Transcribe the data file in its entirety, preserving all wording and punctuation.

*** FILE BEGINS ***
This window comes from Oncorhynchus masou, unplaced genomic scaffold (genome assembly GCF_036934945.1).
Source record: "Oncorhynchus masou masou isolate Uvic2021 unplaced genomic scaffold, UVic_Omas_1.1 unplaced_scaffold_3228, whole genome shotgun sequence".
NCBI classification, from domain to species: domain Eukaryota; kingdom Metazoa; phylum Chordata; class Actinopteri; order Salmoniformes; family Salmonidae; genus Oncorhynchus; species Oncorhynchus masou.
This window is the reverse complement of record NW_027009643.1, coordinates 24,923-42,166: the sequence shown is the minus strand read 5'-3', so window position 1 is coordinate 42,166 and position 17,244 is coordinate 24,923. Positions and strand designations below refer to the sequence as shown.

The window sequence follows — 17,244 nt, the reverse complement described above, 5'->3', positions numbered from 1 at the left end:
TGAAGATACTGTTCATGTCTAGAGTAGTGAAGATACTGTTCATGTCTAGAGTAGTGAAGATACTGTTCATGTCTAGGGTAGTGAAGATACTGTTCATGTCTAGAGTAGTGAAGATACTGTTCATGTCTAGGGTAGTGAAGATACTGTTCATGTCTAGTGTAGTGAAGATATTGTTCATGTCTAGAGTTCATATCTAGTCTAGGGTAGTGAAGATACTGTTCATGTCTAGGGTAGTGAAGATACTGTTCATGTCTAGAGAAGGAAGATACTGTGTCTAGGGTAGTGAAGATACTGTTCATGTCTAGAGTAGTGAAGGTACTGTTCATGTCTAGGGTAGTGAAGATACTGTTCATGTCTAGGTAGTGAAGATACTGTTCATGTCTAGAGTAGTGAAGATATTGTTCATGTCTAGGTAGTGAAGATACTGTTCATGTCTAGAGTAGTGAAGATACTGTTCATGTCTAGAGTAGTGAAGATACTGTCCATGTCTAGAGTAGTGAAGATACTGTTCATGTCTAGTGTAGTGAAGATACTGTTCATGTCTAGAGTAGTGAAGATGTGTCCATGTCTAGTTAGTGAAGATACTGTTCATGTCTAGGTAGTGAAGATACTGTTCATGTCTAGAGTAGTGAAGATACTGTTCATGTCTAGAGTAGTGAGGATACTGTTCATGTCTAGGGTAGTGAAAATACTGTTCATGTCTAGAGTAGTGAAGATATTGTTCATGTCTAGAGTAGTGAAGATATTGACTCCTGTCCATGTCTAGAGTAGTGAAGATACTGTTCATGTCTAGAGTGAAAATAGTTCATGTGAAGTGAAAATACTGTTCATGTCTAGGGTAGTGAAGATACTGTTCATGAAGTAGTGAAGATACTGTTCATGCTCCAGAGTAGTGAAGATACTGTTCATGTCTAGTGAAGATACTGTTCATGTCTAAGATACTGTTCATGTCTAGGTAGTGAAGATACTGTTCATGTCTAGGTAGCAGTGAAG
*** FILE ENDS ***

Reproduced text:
This window comes from Oncorhynchus masou, unplaced genomic scaffold (genome assembly GCF_036934945.1).
Source record: "Oncorhynchus masou masou isolate Uvic2021 unplaced genomic scaffold, UVic_Omas_1.1 unplaced_scaffold_3228, whole genome shotgun sequence".
NCBI classification, from domain to species: domain Eukaryota; kingdom Metazoa; phylum Chordata; class Actinopteri; order Salmoniformes; family Salmonidae; genus Oncorhynchus; species Oncorhynchus masou.
This window is the reverse complement of record NW_027009643.1, coordinates 24,923-42,166: the sequence shown is the minus strand read 5'-3', so window position 1 is coordinate 42,166 and position 17,244 is coordinate 24,923. Positions and strand designations below refer to the sequence as shown.

The window sequence follows — 17,244 nt, the reverse complement described above, 5'->3', positions numbered from 1 at the left end:
TGAAGATACTGTTCATGTCTAGAGTAGTGAAGATACTGTTCATGTCTAGAGTAGTGAAGATACTGTTCATGTCTAGGGTAGTGAAGATACTGTTCATGTCTAGAGTAGTGAAGATACTGTTCATGTCTAGGGTAGTGAAGATACTGTTCATGTCTAGTGTAGTGAAGATATTGTTCATGTCTAGAGTTCATATCTAGTCTAGGGTAGTGAAGATACTGTTCATGTCTAGGGTAGTGAAGATACTGTTCATGTCTAGAGAAGGAAGATACTGTGTCTAGGGTAGTGAAGATACTGTTCATGTCTAGAGTAGTGAAGGTACTGTTCATGTCTAGGGTAGTGAAGATACTGTTCATGTCTAGGTAGTGAAGATACTGTTCATGTCTAGAGTAGTGAAGATATTGTTCATGTCTAGGTAGTGAAGATACTGTTCATGTCTAGAGTAGTGAAGATACTGTTCATGTCTAGAGTAGTGAAGATACTGTCCATGTCTAGAGTAGTGAAGATACTGTTCATGTCTAGTGTAGTGAAGATACTGTTCATGTCTAGAGTAGTGAAGATGTGTCCATGTCTAGTTAGTGAAGATACTGTTCATGTCTAGGTAGTGAAGATACTGTTCATGTCTAGAGTAGTGAAGATACTGTTCATGTCTAGAGTAGTGAGGATACTGTTCATGTCTAGGGTAGTGAAAATACTGTTCATGTCTAGAGTAGTGAAGATATTGTTCATGTCTAGAGTAGTGAAGATATTGACTCCTGTCCATGTCTAGAGTAGTGAAGATACTGTTCATGTCTAGAGTGAAAATAGTTCATGTGAAGTGAAAATACTGTTCATGTCTAGGGTAGTGAAGATACTGTTCATGAAGTAGTGAAGATACTGTTCATGCTCCAGAGTAGTGAAGATACTGTTCATGTCTAGTGAAGATACTGTTCATGTCTAAGATACTGTTCATGTCTAGGTAGTGAAGATACTGTTCATGTCTAGGTAGCAGTGAAG